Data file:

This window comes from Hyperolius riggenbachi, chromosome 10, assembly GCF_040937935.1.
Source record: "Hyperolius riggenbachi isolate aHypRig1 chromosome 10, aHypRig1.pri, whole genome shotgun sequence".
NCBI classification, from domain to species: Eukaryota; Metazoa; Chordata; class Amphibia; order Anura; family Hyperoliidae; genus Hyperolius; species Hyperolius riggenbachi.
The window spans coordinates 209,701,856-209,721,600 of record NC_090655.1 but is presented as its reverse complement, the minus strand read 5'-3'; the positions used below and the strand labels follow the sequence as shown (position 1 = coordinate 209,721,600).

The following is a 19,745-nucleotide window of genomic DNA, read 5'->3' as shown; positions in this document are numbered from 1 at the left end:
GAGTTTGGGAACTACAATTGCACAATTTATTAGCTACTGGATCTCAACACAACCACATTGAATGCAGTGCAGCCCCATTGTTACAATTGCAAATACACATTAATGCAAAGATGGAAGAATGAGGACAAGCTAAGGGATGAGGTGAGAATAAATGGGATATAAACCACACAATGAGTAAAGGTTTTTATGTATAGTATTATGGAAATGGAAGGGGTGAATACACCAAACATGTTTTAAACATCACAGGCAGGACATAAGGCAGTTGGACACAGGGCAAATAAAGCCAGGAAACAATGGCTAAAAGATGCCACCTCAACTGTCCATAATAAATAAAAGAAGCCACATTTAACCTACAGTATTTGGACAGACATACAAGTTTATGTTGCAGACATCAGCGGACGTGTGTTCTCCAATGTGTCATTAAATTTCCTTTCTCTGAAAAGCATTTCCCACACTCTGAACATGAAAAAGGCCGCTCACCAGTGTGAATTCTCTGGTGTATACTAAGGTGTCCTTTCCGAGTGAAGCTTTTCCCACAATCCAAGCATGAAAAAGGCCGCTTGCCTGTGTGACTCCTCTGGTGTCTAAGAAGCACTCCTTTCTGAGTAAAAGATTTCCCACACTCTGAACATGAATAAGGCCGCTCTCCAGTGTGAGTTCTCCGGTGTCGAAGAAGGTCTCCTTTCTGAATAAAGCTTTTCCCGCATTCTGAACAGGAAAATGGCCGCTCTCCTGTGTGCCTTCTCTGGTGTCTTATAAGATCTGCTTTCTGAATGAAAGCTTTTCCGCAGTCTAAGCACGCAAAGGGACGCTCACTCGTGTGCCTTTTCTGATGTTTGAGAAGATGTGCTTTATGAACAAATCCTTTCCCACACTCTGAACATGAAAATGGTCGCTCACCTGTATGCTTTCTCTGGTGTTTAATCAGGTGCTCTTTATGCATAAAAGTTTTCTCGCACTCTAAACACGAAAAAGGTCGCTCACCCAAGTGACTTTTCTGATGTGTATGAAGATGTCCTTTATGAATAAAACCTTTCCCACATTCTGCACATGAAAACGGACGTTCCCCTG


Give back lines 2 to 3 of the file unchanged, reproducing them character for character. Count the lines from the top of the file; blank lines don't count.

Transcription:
Source record: "Hyperolius riggenbachi isolate aHypRig1 chromosome 10, aHypRig1.pri, whole genome shotgun sequence".
NCBI classification, from domain to species: Eukaryota; Metazoa; Chordata; class Amphibia; order Anura; family Hyperoliidae; genus Hyperolius; species Hyperolius riggenbachi.